Brexit could have a "huge impact" on the NHS workforce, a leading auditor has warned as figures show that one in every 20 NHS workers in England come from the European Union.

Fresh analysis of workforce statistics show than 57,608 workers in the health service in England come from the EU - or 5% of the total workforce,

Analysis by the Press Association found that 9% of NHS doctors come from the European Union, with particularly large numbers of Greek and Irish nationals.

Data from the Health and Care Information Centre show that in March, 21,032 nurses and health visitors come from countries within the EU - or 7% of the total number of workforce.

Almost 12,000 EU nationals work in support roles for clinical staff and more than 6,000 work in "NHS infrastructure" jobs including 456 NHS managers.

Commenting on the outcome of the referendum, Jason Parker, head of healthcare at auditor KPMG, said: "Today's economic uncertainty as a result of Brexit has a potentially huge impact on the NHS's workforce. The health sector is enormously reliant on workers from the European Economic Area. We will be advising our clients to look after and reassure these highly skilled and valued workers.

"We expect there to be further implications for research and innovation in the NHS, as many collaborations and employees in this domain rely on existing links with the European Union.

"NHS leaders will be hoping that the Brexit camp stay true to their word to redirect some of the capital linked to the European Union back into the NHS, however whether that is financially practical remains to be seen."

NHS England's medical director has called on NHS leaders to make European staff "feel welcome" in the wake of the result.

Professor Sir Bruce Keogh told the Health Service Journal (HSJ): "It is really important we make them feel welcome. If you are a European doctor or nurse you might not feel too welcome at the moment.

"The essence of delivering high quality care is dependent on a workforce that feels valued and secure."

Danny Mortimer, chief executive of NHS Employers, told the HSJ: "The NHS has always needed to supplement UK trained staff with people from across the globe.

"Leaders across the NHS need to let the EU nationals in their teams know how valued this contribution will continue to be."

Meanwhile, leading midwives have expressed fears over the impact Brexit will have on NHS finances.

In a statement, the Royal College of Midwives (RCM) said: "The vote is likely to result in a period of considerable uncertainty for the UK. Whilst it will be some time before the full economic, political and social implications become clear, the impact that this will have on public finances and the funding of the NHS remains of concern to the RCM."

And the British Medical Association (BMA) has urged politicians "not to play games" with the health service in the aftermath of the referendum.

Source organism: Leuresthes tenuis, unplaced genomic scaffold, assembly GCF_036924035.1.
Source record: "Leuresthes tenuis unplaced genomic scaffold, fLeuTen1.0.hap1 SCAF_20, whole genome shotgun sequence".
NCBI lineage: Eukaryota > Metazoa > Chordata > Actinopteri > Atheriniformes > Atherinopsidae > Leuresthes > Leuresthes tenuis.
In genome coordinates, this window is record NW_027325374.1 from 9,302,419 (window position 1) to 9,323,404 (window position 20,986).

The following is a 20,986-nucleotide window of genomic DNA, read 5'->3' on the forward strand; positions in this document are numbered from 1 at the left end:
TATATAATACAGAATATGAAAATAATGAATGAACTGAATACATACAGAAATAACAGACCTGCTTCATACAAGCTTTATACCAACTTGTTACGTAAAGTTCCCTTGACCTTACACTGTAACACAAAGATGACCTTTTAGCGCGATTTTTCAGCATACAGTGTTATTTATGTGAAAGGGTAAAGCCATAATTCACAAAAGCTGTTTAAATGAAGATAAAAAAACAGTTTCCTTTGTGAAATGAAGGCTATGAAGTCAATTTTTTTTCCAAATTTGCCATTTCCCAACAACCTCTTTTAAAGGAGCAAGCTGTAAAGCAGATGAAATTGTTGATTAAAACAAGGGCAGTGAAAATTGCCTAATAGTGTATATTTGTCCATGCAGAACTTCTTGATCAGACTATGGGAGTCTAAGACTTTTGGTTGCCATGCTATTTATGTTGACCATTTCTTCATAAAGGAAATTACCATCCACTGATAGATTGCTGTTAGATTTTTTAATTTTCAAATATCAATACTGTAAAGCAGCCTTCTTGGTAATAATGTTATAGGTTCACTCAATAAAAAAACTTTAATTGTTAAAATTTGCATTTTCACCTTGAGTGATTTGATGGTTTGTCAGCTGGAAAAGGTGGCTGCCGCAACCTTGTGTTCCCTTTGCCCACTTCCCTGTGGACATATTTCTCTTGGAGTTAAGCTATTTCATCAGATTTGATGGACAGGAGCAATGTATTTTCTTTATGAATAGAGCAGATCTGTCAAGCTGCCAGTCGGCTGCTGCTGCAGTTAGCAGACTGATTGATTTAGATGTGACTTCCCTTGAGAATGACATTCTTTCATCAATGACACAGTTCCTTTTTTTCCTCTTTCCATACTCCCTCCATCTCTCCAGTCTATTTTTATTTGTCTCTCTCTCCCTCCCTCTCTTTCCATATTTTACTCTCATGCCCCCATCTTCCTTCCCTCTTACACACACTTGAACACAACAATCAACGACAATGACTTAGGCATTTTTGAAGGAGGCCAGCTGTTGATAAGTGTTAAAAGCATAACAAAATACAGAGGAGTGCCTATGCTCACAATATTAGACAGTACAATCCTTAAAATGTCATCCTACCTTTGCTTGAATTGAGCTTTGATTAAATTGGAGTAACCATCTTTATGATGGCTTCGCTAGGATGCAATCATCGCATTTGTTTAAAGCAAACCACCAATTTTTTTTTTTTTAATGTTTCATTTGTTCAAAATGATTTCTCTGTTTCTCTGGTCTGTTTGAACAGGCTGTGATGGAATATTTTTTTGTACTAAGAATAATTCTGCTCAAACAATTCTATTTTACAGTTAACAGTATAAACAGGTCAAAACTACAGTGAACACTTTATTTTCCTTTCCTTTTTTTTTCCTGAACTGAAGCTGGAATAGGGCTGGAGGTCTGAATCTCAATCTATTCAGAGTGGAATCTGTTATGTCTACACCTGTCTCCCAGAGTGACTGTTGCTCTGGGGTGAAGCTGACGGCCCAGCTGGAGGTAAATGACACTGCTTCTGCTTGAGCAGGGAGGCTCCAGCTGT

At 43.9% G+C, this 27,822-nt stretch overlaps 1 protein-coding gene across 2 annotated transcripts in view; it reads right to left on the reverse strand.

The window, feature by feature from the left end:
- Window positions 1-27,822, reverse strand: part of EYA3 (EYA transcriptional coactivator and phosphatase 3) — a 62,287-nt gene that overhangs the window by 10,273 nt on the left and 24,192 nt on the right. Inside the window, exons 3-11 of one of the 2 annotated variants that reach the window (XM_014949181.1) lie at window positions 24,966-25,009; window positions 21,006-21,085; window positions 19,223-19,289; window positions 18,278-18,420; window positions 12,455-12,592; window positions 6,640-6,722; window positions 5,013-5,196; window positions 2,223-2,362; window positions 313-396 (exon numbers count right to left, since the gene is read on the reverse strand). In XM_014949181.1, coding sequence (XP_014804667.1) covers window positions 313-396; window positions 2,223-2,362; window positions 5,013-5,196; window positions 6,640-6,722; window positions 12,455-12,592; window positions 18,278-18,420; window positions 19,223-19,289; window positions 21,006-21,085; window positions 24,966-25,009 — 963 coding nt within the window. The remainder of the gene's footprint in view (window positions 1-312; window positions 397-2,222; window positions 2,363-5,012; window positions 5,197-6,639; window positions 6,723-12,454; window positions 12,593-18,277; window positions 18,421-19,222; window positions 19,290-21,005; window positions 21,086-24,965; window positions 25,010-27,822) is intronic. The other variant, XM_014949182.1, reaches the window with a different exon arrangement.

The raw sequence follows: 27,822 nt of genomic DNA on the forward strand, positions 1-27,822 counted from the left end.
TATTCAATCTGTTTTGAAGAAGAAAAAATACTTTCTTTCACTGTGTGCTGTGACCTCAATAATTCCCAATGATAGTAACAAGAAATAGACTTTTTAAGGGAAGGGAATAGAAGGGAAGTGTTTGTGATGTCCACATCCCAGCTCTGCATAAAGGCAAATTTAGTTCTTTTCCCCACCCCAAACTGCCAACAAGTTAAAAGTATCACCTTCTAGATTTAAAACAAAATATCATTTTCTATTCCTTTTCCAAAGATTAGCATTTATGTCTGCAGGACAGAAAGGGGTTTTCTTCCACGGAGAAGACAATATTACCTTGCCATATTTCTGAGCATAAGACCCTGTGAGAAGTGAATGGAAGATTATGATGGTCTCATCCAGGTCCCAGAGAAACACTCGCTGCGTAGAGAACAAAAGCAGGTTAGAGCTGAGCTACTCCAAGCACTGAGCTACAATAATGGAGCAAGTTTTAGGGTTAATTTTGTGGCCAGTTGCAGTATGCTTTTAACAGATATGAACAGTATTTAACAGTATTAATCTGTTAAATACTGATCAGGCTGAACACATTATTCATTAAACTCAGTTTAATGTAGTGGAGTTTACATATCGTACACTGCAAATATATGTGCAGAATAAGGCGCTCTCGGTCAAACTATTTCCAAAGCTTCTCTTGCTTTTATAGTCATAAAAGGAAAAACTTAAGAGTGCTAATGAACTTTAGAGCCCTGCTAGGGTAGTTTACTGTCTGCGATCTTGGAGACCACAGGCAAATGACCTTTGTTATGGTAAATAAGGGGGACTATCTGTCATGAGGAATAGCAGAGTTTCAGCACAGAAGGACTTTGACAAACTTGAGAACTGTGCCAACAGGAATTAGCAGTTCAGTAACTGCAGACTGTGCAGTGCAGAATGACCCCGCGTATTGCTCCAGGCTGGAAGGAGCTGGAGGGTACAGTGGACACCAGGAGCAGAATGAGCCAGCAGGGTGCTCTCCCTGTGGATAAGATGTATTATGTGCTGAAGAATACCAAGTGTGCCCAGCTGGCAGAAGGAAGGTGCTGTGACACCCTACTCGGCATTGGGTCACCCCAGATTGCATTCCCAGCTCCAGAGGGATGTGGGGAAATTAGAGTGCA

As a result of the country's decision to leave the EU, health regulators may have to change the way information about medics is shared across European borders when concerns are raised about doctors or nurses.

At present, there are European directives on sharing disciplinary records and fitness to practise hearings.

Niall Dickson, chief executive of the General Medical Council, said: "Withdrawing from Europe will have implications for the way that we regulate doctors but we understand that the vote to leave the EU will have no impact on the registration status of any doctor already on the register.

"We will now explore how doctors from the EU will be granted access to the UK medical register and how any concerns about those doctors will be shared between us and other countries. We will also seek to understand the implications for UK doctors wishing to work in the EU once the UK is no longer a member state."

Jackie Smith, chief executive of the Nursing and Midwifery Council (NMC), said: "We will be working closely with the Government and other partners to understand the implications of the UK's negotiated withdrawal from the European Union on our work. However, there will be no immediate impact on the NMC in terms of our role as the UK-wide regulator for nursing and midwifery."

Meanwhile, Nigel Farage has said that the official Leave campaign's call to spend £350 million a week extra on the NHS with money saved from contributions to the European Union was a "mistake" and cannot be guaranteed to happen.

The Ukip leader was not part of the Vote Leave campaign which emblazoned slogans such as "We send the EU £350 million a week, let's fund our NHS instead" and "Let's give our NHS the £350 million the EU takes every week" on buses and posters.

The figure has twice been described as misleading by the UK Statistics Authority watchdog because it referred only to the UK's £19 billion gross annual contribution and did not take into account Britain's rebate or money that comes back from the EU. When these factors are included, the net cost was around £7.1 billion a year - or £137 million a week.

Asked on ITV's Good Morning Britain to guarantee the money would go to the NHS, Mr Farage said: "No, I can't and I would never have made that claim - it was one of the mistakes that the Leave campaign made."